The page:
Even with fish spread out from shallow to deep, and the bite being a bit “off” you can absolutely bet that the weights this week with be phenomenal. From Massena to Clayton, anglers will have a shot at mid-20-pound bags throughout the river, with a winning-weight consensus being at or over 80 pounds.
“I’m saying 20 or 21 a day will win it, and I don’t know after that,” Hall added. “It’s going to be so stacked, every smallmouth tournament is.”
Obviously, this tournament will hand out the big check and trophy to the champion, but that’s not the only thing to pay attention to this week.
The Angler of the Year race is tight with Michael Neal in the driver’s seat looking to claim his first major accolade. However, with Skeet Reese 21 points back and Cole Floyd 31 points behind Neal, the Tennessee pro is going to have his work cut out for him on the St. Lawrence if he wants the bring the hard-earned title back to Dayton.
For Polaris Rookie of the Year, Clabion Johns leads the charge after a marvelous season fishing the way he loves to – shallow. Sitting at 11th in the points after Stop 5 on the Potomac, Johns has a 60-point edge over Tai Au in the standings and seems to be a near-certain lock to qualify for the TITLE in his inaugural season. While the St. Lawrence may be his biggest test of the year, Johns likely plans to do what he does best and embrace the fact that there are still plenty of big smallmouths up shallow in order to secure ROY.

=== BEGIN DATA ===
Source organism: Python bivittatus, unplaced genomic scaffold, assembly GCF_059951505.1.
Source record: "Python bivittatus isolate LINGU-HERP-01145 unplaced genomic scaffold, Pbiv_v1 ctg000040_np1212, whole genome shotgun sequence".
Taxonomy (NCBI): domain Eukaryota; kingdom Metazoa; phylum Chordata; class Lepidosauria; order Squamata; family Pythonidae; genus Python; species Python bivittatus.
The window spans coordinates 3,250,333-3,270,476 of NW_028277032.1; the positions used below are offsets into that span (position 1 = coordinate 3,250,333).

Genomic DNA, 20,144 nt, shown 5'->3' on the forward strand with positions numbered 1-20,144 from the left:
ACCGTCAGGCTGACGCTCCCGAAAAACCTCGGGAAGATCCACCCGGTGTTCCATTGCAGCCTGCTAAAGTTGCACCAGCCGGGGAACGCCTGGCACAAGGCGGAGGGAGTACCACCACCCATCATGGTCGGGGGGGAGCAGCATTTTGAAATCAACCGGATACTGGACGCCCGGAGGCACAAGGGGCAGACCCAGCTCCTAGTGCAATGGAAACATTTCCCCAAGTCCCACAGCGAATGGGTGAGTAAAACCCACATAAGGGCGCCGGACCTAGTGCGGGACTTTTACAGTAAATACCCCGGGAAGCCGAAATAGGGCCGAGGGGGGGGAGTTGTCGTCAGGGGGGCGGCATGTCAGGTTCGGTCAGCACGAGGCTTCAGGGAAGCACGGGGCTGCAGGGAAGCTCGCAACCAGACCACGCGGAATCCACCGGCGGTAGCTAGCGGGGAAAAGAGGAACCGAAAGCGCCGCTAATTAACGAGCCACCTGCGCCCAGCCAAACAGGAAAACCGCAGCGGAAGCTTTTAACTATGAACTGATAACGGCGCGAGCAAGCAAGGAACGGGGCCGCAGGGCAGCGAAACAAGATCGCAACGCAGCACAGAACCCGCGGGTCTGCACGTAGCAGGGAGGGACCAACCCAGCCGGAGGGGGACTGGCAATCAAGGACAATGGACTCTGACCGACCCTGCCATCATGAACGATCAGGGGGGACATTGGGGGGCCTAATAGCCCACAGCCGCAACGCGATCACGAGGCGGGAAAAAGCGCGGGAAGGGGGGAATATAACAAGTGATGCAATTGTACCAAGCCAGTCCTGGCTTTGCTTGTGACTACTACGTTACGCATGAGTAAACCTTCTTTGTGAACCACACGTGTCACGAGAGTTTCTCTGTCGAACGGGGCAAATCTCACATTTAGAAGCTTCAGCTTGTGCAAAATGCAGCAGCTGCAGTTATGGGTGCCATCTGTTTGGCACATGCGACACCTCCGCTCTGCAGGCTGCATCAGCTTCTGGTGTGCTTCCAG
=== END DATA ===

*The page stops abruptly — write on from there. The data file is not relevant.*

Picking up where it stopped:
Lastly, keep an eye on the cut line for qualifying for the TITLE, which is composed of the top 48 pros in the AOY standings along with 2020 AOY Ron Nelson and 2020 TITLE champ Rusty Salewske to bring the field to an even 50. However, both Nelson and Salewske are inside the 48 cut currently and are likely to stay there, thus double-qualifying, which means the top 50 in the standings will advance to the TITLE.
There’s a lot at stake on the St. Lawrence this week and plenty of storylines to keep track of. With every angler in the field competing to end the season on a high note and plenty of feisty smallmouths to be caught, this should be one heck of a way to wrap up the season.